However, large amounts of the produced electronic waste from developed countries is exported, and handled by the informal sector in countries like India, despite the fact that exporting electronic waste to them is illegal. Strong informal sector can be a problem for the safe and clean recycling.
E-waste policy has gone through various incarnations since the 1970s, with emphases changing as the decades passed. More weight was gradually placed on the need to dispose of e-waste more carefully due to the toxic materials it may contain. There has also been recognition that various valuable metals and plastics from waste electrical equipment can be recycled for other uses. More recently the desirability of reusing whole appliances has been foregrounded in the ‘preparation for reuse’ guidelines. The policy focus is slowly moving towards a potential shift in attitudes to reuse and repair.
With turnover of small household appliances high and costs relatively low, many consumers will throw unwanted electric goods in the normal dustbin, meaning that items of potentially high reuse or recycling value go to landfills. While larger items such as washing machines are usually collected, it has been estimated that the 160,000 tonnes of EEE in regular waste collections was worth £220 million. And 23% of EEE taken to Household Waste Recycling Centres was immediately resaleable – or would be with minor repairs or refurbishment. This indicates a lack of awareness among consumers as to where and how to dispose of EEE, and of the potential value of things that are literally going in the bin.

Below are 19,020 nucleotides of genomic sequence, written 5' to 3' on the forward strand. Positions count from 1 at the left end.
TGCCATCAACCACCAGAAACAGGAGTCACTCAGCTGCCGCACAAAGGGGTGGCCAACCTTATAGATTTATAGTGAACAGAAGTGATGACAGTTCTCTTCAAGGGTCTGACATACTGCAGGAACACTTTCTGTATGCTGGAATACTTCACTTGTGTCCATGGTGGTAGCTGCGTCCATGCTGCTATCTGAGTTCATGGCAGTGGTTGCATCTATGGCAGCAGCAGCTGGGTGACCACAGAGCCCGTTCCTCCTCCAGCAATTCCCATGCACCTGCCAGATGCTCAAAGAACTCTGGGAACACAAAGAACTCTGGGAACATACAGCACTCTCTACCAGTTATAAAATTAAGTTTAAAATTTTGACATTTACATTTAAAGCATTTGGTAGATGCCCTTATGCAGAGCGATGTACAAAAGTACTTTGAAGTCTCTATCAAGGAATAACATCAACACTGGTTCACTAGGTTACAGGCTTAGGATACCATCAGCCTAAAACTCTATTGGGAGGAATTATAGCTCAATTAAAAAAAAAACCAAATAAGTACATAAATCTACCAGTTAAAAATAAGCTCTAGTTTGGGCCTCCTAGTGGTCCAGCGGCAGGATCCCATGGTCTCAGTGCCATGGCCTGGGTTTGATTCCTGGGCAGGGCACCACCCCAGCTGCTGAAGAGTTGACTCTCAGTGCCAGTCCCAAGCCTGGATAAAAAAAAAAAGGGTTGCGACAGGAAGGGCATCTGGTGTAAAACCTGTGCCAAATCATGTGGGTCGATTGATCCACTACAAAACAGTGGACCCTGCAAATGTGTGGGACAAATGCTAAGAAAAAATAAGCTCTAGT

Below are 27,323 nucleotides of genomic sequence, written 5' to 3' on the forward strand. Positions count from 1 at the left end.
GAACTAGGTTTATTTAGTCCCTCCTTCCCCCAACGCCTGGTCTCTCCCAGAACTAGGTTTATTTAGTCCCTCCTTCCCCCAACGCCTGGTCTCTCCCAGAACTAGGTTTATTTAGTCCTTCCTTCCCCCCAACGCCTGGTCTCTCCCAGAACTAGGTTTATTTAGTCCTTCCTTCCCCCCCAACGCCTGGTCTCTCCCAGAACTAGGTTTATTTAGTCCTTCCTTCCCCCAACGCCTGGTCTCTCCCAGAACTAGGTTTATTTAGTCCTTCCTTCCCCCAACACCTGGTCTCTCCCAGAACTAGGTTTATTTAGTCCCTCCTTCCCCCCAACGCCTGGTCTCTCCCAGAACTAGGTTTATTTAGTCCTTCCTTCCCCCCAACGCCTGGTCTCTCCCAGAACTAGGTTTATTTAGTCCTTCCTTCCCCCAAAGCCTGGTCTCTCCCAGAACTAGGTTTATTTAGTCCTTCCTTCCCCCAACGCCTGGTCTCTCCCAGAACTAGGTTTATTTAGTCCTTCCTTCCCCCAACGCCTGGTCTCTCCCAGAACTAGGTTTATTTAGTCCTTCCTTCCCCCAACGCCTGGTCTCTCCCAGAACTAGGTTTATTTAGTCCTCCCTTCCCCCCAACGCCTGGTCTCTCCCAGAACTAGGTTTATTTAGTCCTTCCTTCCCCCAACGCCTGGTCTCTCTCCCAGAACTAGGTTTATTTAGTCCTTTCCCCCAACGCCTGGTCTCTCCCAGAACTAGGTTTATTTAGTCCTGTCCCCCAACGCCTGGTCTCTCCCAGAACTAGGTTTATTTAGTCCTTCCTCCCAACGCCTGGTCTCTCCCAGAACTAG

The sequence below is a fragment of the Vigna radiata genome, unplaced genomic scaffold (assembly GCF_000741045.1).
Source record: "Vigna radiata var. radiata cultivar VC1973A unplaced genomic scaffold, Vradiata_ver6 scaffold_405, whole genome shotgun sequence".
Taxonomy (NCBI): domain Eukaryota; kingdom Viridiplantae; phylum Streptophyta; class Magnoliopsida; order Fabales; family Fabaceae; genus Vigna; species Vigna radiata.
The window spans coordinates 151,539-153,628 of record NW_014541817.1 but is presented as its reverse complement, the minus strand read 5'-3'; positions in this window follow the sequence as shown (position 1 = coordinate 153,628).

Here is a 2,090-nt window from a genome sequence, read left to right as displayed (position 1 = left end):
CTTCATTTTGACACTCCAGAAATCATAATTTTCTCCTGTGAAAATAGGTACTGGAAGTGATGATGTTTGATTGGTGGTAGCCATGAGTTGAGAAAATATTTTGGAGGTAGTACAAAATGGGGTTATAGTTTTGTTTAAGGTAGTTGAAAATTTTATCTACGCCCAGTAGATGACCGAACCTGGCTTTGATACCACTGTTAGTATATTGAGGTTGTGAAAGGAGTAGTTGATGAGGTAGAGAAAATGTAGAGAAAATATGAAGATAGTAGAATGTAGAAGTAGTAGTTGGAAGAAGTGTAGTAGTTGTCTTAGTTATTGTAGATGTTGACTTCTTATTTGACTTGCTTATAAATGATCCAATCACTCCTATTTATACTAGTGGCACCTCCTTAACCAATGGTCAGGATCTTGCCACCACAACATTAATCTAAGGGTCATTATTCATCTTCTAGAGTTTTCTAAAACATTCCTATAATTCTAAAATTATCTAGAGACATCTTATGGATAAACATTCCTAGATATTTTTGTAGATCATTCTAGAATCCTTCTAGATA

Desktop monitors and laptops produce major physical health concerns for humans when bodies are forced into positions that are unhealthy and uncomfortable in order to see the screen better. From this, neck and back pains and problems increase, commonly referred to as repetitive strain injuries. Using electronics before going to bed makes it difficult for people to fall asleep, which has a negative effect on human health. Sleeping less prevents people from performing to their full potential physically and mentally and can also “increase rates of obesity and diabetes,” which are “long-term health consequences”.
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